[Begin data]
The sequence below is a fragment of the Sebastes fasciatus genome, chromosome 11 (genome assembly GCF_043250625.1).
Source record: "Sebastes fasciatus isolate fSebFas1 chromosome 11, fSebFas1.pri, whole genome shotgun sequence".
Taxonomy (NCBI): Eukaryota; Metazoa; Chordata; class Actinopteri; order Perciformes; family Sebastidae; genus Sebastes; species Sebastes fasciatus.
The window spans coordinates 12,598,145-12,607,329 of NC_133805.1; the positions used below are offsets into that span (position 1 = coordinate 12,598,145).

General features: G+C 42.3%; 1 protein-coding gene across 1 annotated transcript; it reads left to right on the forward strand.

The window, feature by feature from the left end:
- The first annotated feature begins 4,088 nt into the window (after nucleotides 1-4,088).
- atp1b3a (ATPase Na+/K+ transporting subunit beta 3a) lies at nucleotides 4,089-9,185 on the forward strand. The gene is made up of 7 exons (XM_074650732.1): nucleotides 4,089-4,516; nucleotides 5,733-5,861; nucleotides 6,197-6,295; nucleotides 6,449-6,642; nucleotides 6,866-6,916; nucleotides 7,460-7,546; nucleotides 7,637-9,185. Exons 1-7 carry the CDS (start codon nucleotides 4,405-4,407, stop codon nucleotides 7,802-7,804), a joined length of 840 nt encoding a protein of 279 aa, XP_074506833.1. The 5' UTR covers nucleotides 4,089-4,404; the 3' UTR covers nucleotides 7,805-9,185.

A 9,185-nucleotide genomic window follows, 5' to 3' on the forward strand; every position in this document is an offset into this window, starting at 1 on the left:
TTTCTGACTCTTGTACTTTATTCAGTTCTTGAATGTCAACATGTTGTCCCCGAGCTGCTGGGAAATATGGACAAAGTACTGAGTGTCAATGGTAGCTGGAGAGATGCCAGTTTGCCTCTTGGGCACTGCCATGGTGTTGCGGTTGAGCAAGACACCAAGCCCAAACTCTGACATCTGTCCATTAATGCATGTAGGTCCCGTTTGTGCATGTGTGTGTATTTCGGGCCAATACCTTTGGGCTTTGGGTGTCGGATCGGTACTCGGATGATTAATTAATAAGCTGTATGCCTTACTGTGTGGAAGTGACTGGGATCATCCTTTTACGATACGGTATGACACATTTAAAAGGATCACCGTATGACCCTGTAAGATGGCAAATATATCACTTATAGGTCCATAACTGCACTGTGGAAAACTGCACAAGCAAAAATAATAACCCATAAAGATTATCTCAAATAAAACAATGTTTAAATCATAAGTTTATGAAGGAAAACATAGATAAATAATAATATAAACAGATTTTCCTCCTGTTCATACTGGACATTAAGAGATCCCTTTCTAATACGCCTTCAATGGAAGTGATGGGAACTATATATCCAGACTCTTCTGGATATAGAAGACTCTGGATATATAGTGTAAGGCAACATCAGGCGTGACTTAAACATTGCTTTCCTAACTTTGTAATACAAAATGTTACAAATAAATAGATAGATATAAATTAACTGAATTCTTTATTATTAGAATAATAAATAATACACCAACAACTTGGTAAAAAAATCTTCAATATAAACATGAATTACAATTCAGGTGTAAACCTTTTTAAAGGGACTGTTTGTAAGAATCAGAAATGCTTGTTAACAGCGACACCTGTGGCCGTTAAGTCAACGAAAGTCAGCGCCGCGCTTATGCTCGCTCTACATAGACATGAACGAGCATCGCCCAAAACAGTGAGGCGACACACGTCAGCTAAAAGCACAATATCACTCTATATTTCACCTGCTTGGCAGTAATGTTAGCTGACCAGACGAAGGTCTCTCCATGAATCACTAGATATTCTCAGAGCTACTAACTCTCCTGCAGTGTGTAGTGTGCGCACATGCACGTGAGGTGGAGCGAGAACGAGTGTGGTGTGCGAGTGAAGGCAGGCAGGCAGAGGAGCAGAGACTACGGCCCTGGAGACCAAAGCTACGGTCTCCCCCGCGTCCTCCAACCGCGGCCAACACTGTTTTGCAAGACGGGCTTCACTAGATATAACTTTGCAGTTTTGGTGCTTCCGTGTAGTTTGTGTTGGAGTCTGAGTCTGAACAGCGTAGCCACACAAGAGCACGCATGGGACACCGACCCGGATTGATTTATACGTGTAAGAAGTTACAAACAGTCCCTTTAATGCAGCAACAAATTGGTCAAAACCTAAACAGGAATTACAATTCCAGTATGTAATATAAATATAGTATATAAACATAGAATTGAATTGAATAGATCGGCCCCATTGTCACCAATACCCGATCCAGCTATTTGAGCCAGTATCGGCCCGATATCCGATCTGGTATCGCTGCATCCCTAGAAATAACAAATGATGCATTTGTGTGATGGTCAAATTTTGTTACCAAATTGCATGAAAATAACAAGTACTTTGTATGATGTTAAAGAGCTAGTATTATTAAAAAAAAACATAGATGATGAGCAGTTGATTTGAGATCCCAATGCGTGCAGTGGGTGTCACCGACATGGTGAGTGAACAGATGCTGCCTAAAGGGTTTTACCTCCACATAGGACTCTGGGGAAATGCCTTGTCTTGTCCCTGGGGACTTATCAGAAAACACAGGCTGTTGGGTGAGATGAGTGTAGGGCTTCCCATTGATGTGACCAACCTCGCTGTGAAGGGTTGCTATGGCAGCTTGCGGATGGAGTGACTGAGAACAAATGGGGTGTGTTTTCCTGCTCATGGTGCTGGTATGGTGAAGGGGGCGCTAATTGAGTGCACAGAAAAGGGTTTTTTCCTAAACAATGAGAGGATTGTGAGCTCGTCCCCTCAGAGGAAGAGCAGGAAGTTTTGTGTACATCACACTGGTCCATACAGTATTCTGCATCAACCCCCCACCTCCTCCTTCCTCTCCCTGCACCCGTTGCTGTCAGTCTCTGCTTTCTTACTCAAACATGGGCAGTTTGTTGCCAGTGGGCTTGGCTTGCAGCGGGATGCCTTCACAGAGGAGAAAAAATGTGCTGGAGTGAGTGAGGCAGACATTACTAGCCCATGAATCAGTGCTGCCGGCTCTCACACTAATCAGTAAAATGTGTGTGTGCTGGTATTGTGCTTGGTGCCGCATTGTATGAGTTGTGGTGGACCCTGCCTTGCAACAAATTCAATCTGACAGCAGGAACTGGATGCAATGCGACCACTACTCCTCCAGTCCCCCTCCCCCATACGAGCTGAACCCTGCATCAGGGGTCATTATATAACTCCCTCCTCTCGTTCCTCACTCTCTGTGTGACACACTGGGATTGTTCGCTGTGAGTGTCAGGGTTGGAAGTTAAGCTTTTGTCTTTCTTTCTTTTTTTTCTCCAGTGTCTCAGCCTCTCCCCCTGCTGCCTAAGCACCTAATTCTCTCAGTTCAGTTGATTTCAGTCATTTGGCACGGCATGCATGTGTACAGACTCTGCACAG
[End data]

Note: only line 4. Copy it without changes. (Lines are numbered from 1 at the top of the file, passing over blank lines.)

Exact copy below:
The window spans coordinates 12,598,145-12,607,329 of NC_133805.1; the positions used below are offsets into that span (position 1 = coordinate 12,598,145).